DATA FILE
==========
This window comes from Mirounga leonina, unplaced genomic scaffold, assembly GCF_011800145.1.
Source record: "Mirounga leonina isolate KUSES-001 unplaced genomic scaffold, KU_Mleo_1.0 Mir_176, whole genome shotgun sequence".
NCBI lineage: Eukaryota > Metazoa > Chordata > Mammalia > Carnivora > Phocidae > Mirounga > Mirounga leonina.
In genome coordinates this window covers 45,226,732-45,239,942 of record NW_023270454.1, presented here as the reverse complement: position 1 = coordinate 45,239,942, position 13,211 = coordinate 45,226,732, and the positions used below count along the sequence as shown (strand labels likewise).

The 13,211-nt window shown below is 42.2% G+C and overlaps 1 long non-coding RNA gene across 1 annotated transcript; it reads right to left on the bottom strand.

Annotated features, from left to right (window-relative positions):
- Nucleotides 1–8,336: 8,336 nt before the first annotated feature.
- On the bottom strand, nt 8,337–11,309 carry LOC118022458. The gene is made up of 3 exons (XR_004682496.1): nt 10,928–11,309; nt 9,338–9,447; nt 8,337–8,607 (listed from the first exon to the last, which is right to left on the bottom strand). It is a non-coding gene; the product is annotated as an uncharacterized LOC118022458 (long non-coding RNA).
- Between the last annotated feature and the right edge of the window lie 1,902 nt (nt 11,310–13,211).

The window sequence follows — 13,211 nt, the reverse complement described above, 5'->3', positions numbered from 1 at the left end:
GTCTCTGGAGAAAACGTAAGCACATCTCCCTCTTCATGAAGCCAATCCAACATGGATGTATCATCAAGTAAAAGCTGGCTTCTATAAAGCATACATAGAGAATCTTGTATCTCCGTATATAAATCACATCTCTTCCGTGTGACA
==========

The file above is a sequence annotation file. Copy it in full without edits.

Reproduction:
This window comes from Mirounga leonina, unplaced genomic scaffold, assembly GCF_011800145.1.
Source record: "Mirounga leonina isolate KUSES-001 unplaced genomic scaffold, KU_Mleo_1.0 Mir_176, whole genome shotgun sequence".
NCBI lineage: Eukaryota > Metazoa > Chordata > Mammalia > Carnivora > Phocidae > Mirounga > Mirounga leonina.
In genome coordinates this window covers 45,226,732-45,239,942 of record NW_023270454.1, presented here as the reverse complement: position 1 = coordinate 45,239,942, position 13,211 = coordinate 45,226,732, and the positions used below count along the sequence as shown (strand labels likewise).

The 13,211-nt window shown below is 42.2% G+C and overlaps 1 long non-coding RNA gene across 1 annotated transcript; it reads right to left on the bottom strand.

Annotated features, from left to right (window-relative positions):
- Nucleotides 1–8,336: 8,336 nt before the first annotated feature.
- On the bottom strand, nt 8,337–11,309 carry LOC118022458. The gene is made up of 3 exons (XR_004682496.1): nt 10,928–11,309; nt 9,338–9,447; nt 8,337–8,607 (listed from the first exon to the last, which is right to left on the bottom strand). It is a non-coding gene; the product is annotated as an uncharacterized LOC118022458 (long non-coding RNA).
- Between the last annotated feature and the right edge of the window lie 1,902 nt (nt 11,310–13,211).

The window sequence follows — 13,211 nt, the reverse complement described above, 5'->3', positions numbered from 1 at the left end:
GTCTCTGGAGAAAACGTAAGCACATCTCCCTCTTCATGAAGCCAATCCAACATGGATGTATCATCAAGTAAAAGCTGGCTTCTATAAAGCATACATAGAGAATCTTGTATCTCCGTATATAAATCACATCTCTTCCGTGTGACA